Danny, The Champion of the World is a novel by Roald Dahl.
Danny is only four months old when his mother suddenly dies; and at the beginning of the story, he lives with his widowed father, William, in a gypsy caravan, where William operates a filling station and garage. When Danny is nine years old, he discovers that William has habitually taken part in poaching pheasants from the estate of local magnate Mr. Hazell. One night, at 2:10 a.m., Danny discovers William's absence and, fearing some misfortune, drives an Austin Seven to Hazell's Wood, where he eventually finds his father in a pit-trap, disabled by a broken ankle, and brings him home. While William is recovering from his injury, he and Danny learn that Mr. Hazell's annual pheasant-shooting party is approaching, which he hosts for dukes, lords, barons, baronets, wealthy businessmen etc., and decide to humiliate him by capturing all the pheasants in the forest. To this end, Danny suggests that he and William should put the contents of sleeping pills prescribed by their surgeon Doc Spencer inside raisins which are then scattered in the woods.
Having poached 120 pheasants from Hazell's Wood, William and Danny hide them at the local vicar's house, while they take a taxi home. The next day, Mrs. Clipstone, the vicar's wife, delivers the sleeping pheasants in a specially-built oversized baby carriage; but the narcotic effect ceases, and many of the pheasants attempt to escape. Still drugged, they all perch around the filling station, just as Mr. Hazell himself arrives. With the help of Sgt. Enoch Samways, the local constable, William and Danny herd the groggy pheasants onto Mr. Hazell's Rolls Royce; but when they have woken up completely, the birds escape, and Mr. Hazell drives off in disgrace. The book ends when Danny is hailed as "the champion of the world" by William, Doc Spencer, and Sgt. Samways, of whom most acquire two pheasants each of which has died of a drug overdose. William and Danny then walk towards town, intending to buy a new oven to cook their pheasants.
Danny - The main character. He lives with his widowed father in a gypsy caravan.
William - Danny's widowed father. He operates a filling station and garage.
Victor Hazell - The main antagonist of the book. Described as a snobby, rich pheasant owner.
Lord Claybury - The lord
Dr. Spencer - Gives Danny the idea of using sleeping pills
Captain Lancaster - Danny's teacher, and a strict disciplinarian who enjoys corporal punishment.
Miss Hunter - Social worker
Mr Snoddy - The schools headmaster, he has a red nose and is always drinking 'water'. However William believes he is actually drinking vodka and having fun with girls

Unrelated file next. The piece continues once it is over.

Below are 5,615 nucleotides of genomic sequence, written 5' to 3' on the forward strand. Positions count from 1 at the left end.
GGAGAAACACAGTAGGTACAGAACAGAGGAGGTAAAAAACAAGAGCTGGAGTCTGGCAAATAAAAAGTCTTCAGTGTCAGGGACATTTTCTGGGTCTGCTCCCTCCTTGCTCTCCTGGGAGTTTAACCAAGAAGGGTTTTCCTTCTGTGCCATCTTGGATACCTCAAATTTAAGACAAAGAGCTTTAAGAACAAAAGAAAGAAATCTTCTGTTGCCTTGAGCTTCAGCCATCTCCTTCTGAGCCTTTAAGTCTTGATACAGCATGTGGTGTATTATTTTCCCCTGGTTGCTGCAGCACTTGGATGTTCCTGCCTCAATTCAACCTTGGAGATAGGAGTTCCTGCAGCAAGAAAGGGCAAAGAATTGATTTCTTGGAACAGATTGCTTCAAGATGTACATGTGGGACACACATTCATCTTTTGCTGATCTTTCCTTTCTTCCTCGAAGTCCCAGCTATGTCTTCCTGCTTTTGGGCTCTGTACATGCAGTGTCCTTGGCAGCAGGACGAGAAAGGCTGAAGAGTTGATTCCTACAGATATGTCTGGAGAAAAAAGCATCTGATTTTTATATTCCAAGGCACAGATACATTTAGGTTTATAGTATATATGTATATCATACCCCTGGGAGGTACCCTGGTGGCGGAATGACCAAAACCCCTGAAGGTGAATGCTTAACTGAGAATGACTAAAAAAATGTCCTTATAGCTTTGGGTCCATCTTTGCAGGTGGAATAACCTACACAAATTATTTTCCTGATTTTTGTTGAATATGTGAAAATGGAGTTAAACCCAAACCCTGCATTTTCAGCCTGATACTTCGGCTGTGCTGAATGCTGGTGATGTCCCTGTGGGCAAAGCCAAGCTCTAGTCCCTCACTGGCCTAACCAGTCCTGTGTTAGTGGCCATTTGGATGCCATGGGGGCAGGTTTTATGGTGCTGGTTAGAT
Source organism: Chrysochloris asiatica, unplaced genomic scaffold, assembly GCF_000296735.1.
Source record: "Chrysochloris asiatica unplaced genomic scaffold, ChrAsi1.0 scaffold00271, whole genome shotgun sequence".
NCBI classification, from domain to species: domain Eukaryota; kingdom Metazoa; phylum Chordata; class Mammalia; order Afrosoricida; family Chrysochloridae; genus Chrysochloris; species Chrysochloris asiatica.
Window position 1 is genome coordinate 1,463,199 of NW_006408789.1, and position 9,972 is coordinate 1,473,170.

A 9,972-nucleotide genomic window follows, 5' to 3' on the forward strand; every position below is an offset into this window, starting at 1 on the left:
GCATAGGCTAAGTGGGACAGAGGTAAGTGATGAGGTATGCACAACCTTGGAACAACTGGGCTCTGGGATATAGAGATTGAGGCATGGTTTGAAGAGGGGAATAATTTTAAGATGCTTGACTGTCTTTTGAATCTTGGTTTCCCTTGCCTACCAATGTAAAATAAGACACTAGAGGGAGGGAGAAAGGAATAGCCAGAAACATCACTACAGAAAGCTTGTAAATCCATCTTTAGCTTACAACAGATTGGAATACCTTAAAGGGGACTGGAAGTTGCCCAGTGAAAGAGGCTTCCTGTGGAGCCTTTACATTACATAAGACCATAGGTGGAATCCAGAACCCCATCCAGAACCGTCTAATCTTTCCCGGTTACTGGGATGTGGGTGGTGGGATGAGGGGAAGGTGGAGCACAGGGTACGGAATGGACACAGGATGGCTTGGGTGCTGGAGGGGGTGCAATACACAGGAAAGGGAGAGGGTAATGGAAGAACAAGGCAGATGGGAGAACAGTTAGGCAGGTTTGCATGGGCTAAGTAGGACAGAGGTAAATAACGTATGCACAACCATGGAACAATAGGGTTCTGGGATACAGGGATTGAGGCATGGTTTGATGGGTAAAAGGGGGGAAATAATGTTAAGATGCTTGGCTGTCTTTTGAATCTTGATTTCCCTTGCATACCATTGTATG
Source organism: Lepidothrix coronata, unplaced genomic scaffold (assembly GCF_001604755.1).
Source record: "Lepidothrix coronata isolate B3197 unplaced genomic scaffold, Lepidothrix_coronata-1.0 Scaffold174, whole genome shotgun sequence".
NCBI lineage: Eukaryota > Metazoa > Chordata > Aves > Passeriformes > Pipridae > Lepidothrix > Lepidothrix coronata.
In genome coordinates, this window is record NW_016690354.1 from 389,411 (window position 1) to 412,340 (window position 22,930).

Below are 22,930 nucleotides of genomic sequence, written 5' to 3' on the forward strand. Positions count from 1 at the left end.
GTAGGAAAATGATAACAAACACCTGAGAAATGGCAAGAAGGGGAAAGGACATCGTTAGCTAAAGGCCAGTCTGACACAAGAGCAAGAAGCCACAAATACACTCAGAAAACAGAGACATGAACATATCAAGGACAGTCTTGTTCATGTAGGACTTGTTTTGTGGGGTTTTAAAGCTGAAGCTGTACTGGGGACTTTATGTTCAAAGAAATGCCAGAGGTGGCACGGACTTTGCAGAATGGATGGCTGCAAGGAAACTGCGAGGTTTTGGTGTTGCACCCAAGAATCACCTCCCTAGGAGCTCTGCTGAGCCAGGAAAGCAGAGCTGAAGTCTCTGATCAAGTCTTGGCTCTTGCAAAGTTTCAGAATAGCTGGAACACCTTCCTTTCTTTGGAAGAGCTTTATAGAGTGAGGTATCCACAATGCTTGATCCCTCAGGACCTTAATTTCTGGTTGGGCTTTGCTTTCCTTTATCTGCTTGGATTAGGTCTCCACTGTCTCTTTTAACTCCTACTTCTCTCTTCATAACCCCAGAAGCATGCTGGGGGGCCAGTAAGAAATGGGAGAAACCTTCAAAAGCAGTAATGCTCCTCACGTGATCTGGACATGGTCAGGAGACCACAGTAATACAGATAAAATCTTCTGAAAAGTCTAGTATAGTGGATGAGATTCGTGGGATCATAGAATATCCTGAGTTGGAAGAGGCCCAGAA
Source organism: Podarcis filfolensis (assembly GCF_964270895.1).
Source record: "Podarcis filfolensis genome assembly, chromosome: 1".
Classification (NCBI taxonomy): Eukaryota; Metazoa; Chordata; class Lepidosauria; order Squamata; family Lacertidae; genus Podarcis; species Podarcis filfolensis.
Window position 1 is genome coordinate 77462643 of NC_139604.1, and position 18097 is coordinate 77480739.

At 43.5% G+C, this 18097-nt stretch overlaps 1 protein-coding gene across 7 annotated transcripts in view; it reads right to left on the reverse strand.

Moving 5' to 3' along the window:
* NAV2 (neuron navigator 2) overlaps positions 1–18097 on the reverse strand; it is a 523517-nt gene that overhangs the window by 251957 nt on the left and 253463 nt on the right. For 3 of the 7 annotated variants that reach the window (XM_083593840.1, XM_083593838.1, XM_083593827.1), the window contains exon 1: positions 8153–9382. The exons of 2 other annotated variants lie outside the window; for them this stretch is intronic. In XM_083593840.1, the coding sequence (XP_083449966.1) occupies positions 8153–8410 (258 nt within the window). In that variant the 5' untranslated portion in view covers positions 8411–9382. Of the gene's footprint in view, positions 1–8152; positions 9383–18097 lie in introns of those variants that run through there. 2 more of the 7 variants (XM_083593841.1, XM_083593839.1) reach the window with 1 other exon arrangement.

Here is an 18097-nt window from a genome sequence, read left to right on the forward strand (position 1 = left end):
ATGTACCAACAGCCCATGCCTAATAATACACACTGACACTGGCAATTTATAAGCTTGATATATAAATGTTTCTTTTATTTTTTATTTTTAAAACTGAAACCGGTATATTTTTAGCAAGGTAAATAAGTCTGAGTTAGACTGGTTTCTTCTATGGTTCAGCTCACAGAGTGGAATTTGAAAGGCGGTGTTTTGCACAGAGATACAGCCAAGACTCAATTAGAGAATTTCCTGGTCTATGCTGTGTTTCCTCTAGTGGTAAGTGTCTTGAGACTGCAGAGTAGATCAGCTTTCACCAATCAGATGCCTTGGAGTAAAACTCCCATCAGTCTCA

Sgt. Samways - The local policeman, who always leaves off H's at the beginning of words they belong to and adds H's where there shouldn't be.
A film version starring Jeremy Irons and his son Samuel Irons was released in 1989.
Danny, the Champion of the World is a fantastic read, centred round a little boy, Danny, who lives with his father in a gypsy caravan. The close bond between father and son develops as Danny begins to discover there is more to his already wonderful and enchanting father than he ever knew. The story navigates through various different happenings in the life of Danny and his father from meeting the BFG, lighting hot air balloons and creating kites. Until Danny wakes up one night to find his father is missing from the caravan and discover his father’s weakness-poaching pheasants! They set out together on a journey to poach as many pheasants as they possibly can off of the greedy land owner Mr Victor Hazell, will they succeed in doing so? Well you’ll have to read on to find out and it is well worth doing so!
An old time favourite amongst young and old, this book will make you feel excited with anticipation and desperate to turn over the next page. The book is great to read to key stage 2 as a treat in chapters as you’ll keep everyone’s attention in doing so. The story reflects on family, community and wildlife issues and will allow children to understand the problems surrounding these. The unusual illustrations by Quentin Blake make this also a light-hearted read with the children having the opportunity to create their own drawings of passages in the book. That said there are many people out there who much prefer Jill Bennett's original evocative artwork, and it may worth seeking out a second-hand older copy if possible. The film tie-in edition retained the original artwork by Jill Bennett.